Themes and Meanings

(Comprehensive Guide to Short Stories, Critical Edition)

The ostensible purpose of Charles Waddell Chesnutt’s story is to entertain its readers, providing no serious or profound message about the complexities of life. Chesnutt wrote the story at a time when local-color literature had gained popularity and after Joel Chandler Harris began publishing his “Uncle Remus” stories. At that time the white reading public was in the mood to read folksy, humorous tales about African Americans, and Chesnutt’s short stories satisfied that mood.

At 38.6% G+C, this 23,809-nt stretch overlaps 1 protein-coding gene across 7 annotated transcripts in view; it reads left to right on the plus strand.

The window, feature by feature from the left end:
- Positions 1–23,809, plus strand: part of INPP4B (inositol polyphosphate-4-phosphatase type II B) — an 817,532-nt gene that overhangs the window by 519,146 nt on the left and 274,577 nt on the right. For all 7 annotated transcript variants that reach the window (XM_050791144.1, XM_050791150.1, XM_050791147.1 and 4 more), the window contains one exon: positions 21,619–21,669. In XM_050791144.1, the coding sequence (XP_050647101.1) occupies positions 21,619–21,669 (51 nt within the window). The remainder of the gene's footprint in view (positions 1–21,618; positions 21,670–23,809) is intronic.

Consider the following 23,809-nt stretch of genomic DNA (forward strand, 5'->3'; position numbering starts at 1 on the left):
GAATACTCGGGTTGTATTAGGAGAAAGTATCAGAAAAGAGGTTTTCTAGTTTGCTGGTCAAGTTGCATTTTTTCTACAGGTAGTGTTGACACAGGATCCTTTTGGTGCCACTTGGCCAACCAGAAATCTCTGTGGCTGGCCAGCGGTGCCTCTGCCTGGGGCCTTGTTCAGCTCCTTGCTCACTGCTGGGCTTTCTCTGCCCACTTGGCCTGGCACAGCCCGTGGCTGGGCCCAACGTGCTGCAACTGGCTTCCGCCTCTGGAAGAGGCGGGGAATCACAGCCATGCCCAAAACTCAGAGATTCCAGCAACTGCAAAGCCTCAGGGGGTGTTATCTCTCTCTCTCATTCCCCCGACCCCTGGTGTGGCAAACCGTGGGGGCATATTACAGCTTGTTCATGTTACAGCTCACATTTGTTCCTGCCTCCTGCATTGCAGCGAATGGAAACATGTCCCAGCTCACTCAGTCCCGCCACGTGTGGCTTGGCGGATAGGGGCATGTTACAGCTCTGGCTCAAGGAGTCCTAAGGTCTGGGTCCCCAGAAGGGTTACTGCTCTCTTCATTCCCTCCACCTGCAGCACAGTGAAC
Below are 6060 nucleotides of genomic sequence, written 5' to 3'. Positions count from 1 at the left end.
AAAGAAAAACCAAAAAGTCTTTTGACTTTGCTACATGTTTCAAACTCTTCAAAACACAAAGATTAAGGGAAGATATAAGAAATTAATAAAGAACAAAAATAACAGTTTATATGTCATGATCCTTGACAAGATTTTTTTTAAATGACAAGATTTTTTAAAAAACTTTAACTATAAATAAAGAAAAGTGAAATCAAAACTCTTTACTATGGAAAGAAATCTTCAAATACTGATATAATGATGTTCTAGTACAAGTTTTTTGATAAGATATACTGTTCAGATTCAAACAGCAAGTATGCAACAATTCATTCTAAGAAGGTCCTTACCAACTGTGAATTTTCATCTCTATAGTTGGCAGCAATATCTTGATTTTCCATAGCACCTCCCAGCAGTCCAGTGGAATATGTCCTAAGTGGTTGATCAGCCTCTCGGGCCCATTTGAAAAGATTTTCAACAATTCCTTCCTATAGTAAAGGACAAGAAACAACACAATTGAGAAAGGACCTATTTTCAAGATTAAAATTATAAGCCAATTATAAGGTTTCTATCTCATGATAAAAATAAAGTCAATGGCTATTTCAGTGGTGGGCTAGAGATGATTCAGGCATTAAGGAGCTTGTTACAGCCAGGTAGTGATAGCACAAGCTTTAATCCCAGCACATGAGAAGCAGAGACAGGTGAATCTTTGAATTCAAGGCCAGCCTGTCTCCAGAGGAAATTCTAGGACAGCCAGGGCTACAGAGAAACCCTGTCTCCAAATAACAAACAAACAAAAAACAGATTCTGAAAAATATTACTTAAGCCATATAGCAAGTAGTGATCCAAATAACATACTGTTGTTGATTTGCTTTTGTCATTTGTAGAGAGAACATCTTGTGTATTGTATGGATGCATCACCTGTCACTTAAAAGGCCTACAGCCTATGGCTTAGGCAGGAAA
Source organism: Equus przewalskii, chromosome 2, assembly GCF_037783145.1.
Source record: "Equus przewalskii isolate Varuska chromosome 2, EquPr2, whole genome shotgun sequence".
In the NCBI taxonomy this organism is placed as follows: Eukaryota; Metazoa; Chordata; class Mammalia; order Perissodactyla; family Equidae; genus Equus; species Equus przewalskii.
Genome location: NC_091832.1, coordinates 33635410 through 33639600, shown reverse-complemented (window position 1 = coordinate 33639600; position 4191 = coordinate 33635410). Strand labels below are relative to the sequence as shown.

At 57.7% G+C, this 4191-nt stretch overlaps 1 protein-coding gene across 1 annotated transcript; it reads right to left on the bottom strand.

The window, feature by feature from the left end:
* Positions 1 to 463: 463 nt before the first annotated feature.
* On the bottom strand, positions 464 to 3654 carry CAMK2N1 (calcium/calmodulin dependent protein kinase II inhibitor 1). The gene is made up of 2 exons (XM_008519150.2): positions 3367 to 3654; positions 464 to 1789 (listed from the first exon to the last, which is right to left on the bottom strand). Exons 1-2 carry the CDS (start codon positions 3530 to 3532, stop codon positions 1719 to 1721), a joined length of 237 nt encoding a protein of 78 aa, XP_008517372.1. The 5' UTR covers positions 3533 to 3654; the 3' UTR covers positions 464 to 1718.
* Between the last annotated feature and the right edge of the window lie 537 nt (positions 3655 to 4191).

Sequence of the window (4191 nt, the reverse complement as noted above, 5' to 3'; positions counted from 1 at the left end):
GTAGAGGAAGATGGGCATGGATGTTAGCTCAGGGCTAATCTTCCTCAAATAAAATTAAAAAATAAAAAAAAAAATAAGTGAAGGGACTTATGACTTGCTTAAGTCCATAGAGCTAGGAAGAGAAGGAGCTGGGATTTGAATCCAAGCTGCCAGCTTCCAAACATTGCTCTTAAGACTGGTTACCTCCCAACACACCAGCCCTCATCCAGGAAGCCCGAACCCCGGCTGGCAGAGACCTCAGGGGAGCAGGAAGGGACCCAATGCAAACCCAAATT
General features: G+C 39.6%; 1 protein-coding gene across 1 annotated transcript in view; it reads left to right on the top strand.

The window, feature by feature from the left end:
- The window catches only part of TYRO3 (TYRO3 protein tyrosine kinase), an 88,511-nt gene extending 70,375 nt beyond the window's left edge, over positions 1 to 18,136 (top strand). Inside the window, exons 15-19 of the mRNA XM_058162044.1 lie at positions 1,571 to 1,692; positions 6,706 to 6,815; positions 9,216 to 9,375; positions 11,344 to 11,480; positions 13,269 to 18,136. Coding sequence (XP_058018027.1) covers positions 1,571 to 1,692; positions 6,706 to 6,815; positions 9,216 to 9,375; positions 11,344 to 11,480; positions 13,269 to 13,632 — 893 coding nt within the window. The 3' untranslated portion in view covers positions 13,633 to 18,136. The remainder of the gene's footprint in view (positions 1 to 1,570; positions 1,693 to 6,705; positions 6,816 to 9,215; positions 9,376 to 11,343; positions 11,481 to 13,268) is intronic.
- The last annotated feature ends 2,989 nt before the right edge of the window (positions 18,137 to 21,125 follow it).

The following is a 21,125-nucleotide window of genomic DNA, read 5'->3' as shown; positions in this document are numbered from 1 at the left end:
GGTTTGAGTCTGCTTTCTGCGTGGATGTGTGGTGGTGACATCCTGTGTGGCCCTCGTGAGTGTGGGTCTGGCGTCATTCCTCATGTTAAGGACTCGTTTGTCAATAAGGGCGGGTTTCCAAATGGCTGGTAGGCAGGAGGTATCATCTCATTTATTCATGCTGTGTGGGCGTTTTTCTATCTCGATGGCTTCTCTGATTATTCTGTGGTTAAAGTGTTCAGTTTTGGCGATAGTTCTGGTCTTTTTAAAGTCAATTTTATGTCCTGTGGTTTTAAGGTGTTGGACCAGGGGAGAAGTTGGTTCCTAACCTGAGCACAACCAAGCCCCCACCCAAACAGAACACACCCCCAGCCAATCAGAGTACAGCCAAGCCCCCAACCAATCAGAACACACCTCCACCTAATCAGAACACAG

On the surface, the tale told is in the tradition of the black folk hero putting one over on an old master. Brer Rabbit, High John the Conqueror, and Stagolee were all African American folk heroes known for fooling the rich and powerful. When McAdoo cannot stop the slaves from eating his grapes, he tries to control them by playing up to their fears of the unknown and their respect for the powers of the conjurer. He almost succeeds, but Aunt Peggy and Henry outsmart him. Aunt Peggy conjures the grapevines in such a way that Henry can eat all the grapes that he wants without suffering any ill consequences.

This first work published by Chesnutt reveals hints of the racial themes and topics that were to permeate his later works and make him increasingly unpopular with white critics and readers alike, causing him to cut short his writing career in 1905.

Chesnutt’s works comment about the hardships of slave life so subtly that they might easily be...

(The entire section is 524 words.)